“By all accounts you are an exceptional teacher.”  “The hiring team has concern over your like for social media.“Your habits wouldn’t be tolerated in other districts I don’t want to take anyone’s 1st Amendment right away but I would think long and hard before pressing send in the future”.

I get angry just thinking about it. I slam the car trunk closed.

“I belong here!” I want to tell at anyone who will listen.

But the reality is that I don’t belong here anymore.

I belong somewhere that wants strong teachers who defend our profession.

I belong somewhere that isn’t worried about politics, but is worried about our students and our communities.

I belong somewhere that values the exceptional teacher for her outstanding track record.

I belong somewhere where the fight for what’s right for my students doesn’t warrant a veiled threat for my job.

I’ll move on to a new school and those kids will need me just as much as these ones did, maybe even more.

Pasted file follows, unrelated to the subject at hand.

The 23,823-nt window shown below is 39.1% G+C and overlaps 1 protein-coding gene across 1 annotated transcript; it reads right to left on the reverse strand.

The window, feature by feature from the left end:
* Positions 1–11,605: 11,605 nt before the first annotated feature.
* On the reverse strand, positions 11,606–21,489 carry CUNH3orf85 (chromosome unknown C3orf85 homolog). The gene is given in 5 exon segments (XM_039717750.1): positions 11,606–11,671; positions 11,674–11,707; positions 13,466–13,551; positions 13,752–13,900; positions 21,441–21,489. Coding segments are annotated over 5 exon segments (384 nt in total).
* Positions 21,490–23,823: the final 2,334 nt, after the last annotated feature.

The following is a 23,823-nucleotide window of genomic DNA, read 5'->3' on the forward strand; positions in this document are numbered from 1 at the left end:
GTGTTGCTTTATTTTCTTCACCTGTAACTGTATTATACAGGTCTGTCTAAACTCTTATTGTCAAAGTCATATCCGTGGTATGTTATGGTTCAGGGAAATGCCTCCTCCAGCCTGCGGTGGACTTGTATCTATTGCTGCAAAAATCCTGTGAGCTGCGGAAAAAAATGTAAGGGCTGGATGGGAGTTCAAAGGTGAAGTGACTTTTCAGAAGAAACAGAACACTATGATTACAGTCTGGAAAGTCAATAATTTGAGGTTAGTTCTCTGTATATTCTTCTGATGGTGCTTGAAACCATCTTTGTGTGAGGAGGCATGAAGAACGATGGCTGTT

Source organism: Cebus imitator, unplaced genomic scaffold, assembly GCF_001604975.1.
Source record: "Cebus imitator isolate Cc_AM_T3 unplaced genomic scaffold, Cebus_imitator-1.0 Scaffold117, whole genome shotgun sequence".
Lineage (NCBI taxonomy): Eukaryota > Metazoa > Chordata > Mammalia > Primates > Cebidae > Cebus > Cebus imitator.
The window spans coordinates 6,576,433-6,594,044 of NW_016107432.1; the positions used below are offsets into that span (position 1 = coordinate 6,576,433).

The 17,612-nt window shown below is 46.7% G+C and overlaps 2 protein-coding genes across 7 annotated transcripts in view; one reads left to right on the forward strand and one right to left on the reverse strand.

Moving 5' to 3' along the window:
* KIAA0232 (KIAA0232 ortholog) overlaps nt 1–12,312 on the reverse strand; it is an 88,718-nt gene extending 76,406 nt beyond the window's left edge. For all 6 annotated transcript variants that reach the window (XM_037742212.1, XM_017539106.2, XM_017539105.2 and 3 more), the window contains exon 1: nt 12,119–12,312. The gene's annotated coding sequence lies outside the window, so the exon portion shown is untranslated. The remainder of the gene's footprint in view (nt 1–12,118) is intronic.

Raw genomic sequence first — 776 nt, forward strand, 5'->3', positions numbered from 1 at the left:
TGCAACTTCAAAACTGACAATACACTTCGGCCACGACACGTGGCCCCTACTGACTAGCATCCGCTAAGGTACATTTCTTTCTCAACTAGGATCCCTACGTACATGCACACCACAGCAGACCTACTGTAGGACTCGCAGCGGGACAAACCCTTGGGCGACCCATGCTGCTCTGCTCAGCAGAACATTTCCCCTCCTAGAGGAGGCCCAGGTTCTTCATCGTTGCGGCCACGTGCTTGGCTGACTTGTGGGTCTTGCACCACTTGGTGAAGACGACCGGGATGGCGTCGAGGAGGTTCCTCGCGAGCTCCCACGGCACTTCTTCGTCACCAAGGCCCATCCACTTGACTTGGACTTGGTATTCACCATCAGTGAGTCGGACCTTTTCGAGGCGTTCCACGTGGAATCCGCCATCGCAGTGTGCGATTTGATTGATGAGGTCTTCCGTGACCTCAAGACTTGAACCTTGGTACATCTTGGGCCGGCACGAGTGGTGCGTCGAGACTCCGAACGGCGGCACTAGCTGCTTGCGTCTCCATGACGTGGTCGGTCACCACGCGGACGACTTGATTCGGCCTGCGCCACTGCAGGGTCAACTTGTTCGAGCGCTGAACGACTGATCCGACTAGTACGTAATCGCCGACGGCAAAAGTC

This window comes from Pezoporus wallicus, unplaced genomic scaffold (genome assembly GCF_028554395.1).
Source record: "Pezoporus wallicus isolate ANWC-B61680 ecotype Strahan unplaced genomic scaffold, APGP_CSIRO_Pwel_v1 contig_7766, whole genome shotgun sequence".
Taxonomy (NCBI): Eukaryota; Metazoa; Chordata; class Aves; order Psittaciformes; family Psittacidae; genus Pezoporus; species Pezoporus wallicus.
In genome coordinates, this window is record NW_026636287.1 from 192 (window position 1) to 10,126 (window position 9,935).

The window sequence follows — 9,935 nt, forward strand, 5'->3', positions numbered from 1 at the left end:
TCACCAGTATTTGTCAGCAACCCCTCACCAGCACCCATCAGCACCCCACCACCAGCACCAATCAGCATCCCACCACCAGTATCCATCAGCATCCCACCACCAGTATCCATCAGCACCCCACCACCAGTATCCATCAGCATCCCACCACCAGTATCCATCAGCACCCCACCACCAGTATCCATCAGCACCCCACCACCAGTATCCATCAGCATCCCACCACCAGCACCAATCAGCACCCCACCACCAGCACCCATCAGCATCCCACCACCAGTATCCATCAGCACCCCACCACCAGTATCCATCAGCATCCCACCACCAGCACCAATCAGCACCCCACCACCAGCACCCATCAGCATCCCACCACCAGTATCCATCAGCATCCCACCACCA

I’m leaving and it’s harder than I thought.

-Kelly

To see my official refusal letter (containing some background information) please click here…Refusal Letter

On Refusing

Please accept this letter as evidence of my refusal to accept the employment offer at East High School for the 2015-2016 school year.  I am declining for a number of personal and professional reasons and would like to be very clear about my decision to do so.

On April 27th I was invited to a meeting with XXXXX concerning my application and future position at East. XXXXX began the meeting by indicating that  I, “By all accounts,  am an exceptional teacher.”  XXXXX then very clearly expressed his or “the hiring team’s” concern over my “…like for social media”. XXXXX also stated that I “…have been publicly critical of the UR/East partnership”. When I asked for an example or if XXXXX had read any of this to further explain his concerns XXXXX told me “I haven’t read any of it, I don’t have time for that stuff.” XXXXX also explained to me that my habits wouldn’t be tolerated in other districts as well as that I should “… think long and hard before pressing send in the future”.